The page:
Investigating the association between small-area violent crime and preterm birth in Atlanta, GA: 1998-2006 Open Access

Messina, Lauren Claire (2012)

Permanent URL: https://etd.library.emory.edu/concern/etds/4x51hj180?locale=en
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Abstract


Background: Preterm birth causes considerable morbidity and mortality among children
in the United States, but the risk of preterm birth is not fully explained by individual
maternal risk factors. There is some evidence that living in a high crime
neighborhood may contribute to an increased risk of preterm birth.
Methods: We used multilevel logistic regression to investigate the association between
both census tract and census block group violent crime rate on the probability of
preterm birth, controlling for potential individual and neighborhood-level
confounders. We restricted our analysis to births within the City of Atlanta, GA in
the years 1998-2006.
Results: Preterm births comprised 13.1% of 50,665 births in Atlanta. Violent crime rates
at the block group level showed statistically significant interaction with maternal
age. The odds of preterm birth among women in the highest two violent crime
quartiles were increased compared to women in the lowest violent crime quartile
among women 30 years and older; there was no association between living in the
highest block group crime quartiles and preterm birth compared to living in the
lowest crime quartile among women younger than 30. There was no significant
interaction between tract-level violent crime and age category; all women living in
any but the lowest crime quartile showed an increased odds of preterm birth
compared to women living in the lowest crime quartile.
Discussion: There is evidence of an association between living in a high-crime area and
an increased risk of preterm birth, when considering violent crime rate at either the
block group scale or the tract scale.

Table of Contents


Table of Contents


Introduction 1
Methods 5
Results 9
Discussion 15
Future Directions 19
References 20
Table 1: Demographics and health characteristics of infants and mothers of
infants born at term and preterm in Atlanta, GA, 1998-2006 22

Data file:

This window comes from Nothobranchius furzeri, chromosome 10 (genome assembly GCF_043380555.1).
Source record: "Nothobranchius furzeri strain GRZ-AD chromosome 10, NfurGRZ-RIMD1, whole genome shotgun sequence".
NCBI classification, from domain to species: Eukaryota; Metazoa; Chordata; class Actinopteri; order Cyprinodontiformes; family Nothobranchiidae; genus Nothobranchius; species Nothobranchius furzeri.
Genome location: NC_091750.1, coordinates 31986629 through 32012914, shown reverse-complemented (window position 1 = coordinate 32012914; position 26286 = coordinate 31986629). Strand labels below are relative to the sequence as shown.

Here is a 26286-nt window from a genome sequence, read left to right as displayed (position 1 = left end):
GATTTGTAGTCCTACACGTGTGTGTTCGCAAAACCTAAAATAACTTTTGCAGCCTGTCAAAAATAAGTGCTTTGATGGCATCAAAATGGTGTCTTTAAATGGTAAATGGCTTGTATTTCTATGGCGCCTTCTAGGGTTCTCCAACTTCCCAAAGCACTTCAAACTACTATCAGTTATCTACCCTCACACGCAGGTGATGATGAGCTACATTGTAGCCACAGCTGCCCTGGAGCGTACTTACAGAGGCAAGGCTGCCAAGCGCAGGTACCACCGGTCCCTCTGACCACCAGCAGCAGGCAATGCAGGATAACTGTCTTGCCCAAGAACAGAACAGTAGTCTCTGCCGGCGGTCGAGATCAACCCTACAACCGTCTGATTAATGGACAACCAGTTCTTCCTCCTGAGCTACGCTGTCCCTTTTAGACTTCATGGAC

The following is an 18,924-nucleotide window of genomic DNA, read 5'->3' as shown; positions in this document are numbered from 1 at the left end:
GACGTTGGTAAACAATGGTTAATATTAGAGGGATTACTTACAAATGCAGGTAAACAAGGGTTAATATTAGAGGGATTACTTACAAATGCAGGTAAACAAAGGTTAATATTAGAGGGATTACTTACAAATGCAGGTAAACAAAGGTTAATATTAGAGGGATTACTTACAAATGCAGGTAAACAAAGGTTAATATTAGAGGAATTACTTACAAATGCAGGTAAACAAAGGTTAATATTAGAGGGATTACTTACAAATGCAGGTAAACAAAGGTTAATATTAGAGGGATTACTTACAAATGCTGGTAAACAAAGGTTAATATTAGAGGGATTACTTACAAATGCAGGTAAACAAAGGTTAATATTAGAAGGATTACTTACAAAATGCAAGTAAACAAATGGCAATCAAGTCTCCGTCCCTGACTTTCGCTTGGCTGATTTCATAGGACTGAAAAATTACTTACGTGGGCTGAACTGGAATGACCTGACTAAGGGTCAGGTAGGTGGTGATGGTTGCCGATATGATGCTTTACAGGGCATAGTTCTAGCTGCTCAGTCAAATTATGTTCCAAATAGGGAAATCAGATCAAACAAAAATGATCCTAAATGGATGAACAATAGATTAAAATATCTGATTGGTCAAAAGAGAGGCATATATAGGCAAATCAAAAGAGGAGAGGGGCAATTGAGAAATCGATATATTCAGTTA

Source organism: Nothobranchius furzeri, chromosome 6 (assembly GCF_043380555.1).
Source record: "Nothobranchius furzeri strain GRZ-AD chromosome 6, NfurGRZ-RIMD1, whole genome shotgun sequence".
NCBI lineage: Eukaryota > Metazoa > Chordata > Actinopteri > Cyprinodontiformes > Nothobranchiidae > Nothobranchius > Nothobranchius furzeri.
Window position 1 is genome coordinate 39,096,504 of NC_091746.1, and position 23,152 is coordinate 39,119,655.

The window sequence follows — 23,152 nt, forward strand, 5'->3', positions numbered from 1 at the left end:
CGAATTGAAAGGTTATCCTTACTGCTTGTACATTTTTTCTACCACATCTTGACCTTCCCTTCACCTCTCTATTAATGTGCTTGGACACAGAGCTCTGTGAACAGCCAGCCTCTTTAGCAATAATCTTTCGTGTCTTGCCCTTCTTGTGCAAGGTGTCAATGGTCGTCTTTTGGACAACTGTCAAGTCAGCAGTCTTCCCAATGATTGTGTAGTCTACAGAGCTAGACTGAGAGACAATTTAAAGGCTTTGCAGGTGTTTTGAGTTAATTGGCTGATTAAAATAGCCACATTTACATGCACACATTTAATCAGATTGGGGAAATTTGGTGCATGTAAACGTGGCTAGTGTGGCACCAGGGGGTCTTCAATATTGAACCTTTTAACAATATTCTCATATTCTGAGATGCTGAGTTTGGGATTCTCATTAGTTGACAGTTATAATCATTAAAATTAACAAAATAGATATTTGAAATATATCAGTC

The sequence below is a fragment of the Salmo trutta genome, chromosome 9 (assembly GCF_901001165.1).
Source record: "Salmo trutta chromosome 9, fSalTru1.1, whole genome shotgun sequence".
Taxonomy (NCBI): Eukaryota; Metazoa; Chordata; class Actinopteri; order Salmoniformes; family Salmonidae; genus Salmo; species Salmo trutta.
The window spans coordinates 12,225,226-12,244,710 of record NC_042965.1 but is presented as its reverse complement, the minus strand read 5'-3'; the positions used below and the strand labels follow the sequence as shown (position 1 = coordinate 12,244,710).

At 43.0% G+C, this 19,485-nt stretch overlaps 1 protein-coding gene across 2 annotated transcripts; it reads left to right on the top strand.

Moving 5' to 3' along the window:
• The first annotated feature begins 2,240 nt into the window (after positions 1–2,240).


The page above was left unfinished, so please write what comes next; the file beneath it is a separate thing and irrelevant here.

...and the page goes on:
Table 2: Distribution of all births in spatially-smoothed block group violent
crime rate quartiles of Atlanta, GA, 1998-2006 24
Table 3: The odds of preterm birth of women in medium, high, and very
high spatially-smoothed block group crime quartiles compared to women in
the lowest crime quartiles, stratified by age category 27
Table 4:
The odds of preterm birth of women in all maternal age categories
and all spatially-smoothed block group crime quartiles compared to women
aged 30-34 in the lowest crime quartile. 28
Table 5:
Odds of preterm birth of women in medium, high, and very high
spatially-smoothed tract crime quartiles compared to women in the lowest
crime quartiles as calculated by three models 29
Figure 1:
Violent crime rate in Atlanta, GA by type of crime: 1989-2009. 30
Figure 2: Distribution of spatially smoothed block-group level violent
crime rate quartiles in Atlanta, GA: 1998, 2002, and 2006. 31
Figure 3: Distribution of poverty in Atlanta, GA, represented as the percent
of people in each census tract below the poverty line: 1998, 2002, and 2006. 32
Figure 4: Distribution of tract-level deprivation indices in Atlanta, GA:
1998, 2002, and 2006. 33
Figure 5: Distribution of spatially-smoothed block group preterm birth rates
in Atlanta, GA: 1998-2006. 34
Figure 6: Number of births per spatially-smoothed block-group violent
crime quartile in Atlanta, GA: 1998-2006. 35
Figure 7: Adjusted odds ratios comparing odds of preterm birth in the a) 4th
spatially-smooth block group crime quartile, the b) 3rd spatially-smooth
block group crime quartile, and the c) 2nd spatially-smooth block group
crime quartile with the 1st spatially-smooth block group crime quartile
between age categories in Atlanta, GA, 1998-2006. 36




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